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Holistic care delivery models encourage practitioners to focus on their patients’ mental health and wellbeing. Social workers can introduce brain exercises to different beneficiaries depending on several factors, such as age, gender, and existing medical conditions. This paper describes several ways for encouraging older adults to experiment with new activities that are outside their comfort zones.
Brain Exercises for Older Adults
Since brain activities should be unfamiliar and outside a person’s comfort zone, practitioners can consider various strategies to encourage the elderly to experiment with new exercises. The first one is collaborating with them whenever targeting unfamiliar events. For example, clinicians and family members can be involved when playing untried computer games and puzzles (Jackson et al., 2015). The second strategy is ensuring that such beneficiaries are relocated to new environments or locations. This kind of change will encourage them to engage in complex brain activities. All participants should remain supportive throughout the period. Caregivers can consider the power of guidance and effective communication when encouraging older adults to try activities that are outside their comfort zones.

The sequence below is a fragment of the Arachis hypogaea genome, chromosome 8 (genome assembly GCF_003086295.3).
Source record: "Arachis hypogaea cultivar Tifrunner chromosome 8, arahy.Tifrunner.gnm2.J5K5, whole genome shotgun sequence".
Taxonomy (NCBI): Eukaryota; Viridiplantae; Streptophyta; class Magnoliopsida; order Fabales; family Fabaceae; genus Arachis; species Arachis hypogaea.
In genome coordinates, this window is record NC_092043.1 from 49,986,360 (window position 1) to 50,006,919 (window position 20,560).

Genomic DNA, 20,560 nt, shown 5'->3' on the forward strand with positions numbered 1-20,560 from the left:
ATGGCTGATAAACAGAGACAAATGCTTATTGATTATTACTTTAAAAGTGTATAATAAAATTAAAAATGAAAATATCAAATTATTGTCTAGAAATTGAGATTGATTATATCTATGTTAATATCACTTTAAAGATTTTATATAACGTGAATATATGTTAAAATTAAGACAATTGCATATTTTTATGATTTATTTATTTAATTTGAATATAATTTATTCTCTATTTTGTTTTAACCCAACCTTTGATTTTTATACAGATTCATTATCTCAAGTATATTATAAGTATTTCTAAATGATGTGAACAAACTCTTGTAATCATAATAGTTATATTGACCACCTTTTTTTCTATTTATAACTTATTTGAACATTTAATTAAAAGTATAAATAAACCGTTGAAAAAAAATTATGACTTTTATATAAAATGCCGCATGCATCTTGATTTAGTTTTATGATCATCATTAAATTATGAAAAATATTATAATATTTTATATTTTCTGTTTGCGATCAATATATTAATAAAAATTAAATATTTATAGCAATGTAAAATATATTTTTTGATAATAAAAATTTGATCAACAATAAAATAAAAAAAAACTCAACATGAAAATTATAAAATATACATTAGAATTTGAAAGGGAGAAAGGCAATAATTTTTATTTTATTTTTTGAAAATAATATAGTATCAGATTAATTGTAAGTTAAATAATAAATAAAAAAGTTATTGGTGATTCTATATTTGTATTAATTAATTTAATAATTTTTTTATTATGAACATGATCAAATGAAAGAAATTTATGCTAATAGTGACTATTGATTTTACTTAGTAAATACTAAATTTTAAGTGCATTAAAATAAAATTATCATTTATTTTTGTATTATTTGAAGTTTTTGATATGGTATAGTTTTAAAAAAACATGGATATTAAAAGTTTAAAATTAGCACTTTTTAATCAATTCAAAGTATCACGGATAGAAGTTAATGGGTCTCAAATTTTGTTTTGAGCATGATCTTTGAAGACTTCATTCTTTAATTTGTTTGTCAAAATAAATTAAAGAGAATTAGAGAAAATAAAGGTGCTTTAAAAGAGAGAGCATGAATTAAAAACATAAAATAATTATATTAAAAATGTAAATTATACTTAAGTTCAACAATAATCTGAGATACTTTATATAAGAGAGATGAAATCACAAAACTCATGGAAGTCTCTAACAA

Another evidence-based approach is identifying specific exercises that are unfamiliar but enjoyable. A good example is the introduction of painting activities or paper collages (Barnes, 2015). Finally, those involved can establish desirable environments that promote teamwork. When two or more elderly citizens cooperate in a given brain action, chances are high that they will record positive results.
The above discussion has explained why there is a need for family members and caregivers to allow older adults to work in groups and relocate to new environments when engaging in brain exercises. Such activities should be enjoyable and informed by each individual’s expectations. Effective support and communication will make the entire process successful.
Barnes, J. N. (2015). Exercise, cognitive function, and aging. Advances in Physiology Education, 39(2), 55-62. Web.
Jackson, P. A., Pialoux, V., Corbett, D., Drogos, L., Erickson, K. I., Eskes, G. A., & Poulin, M. J. (2015). Promoting brain health through exercise and diet in older adults: A physiological perspective. The Journal of Physiology, 594(16), 4485-4498. Web.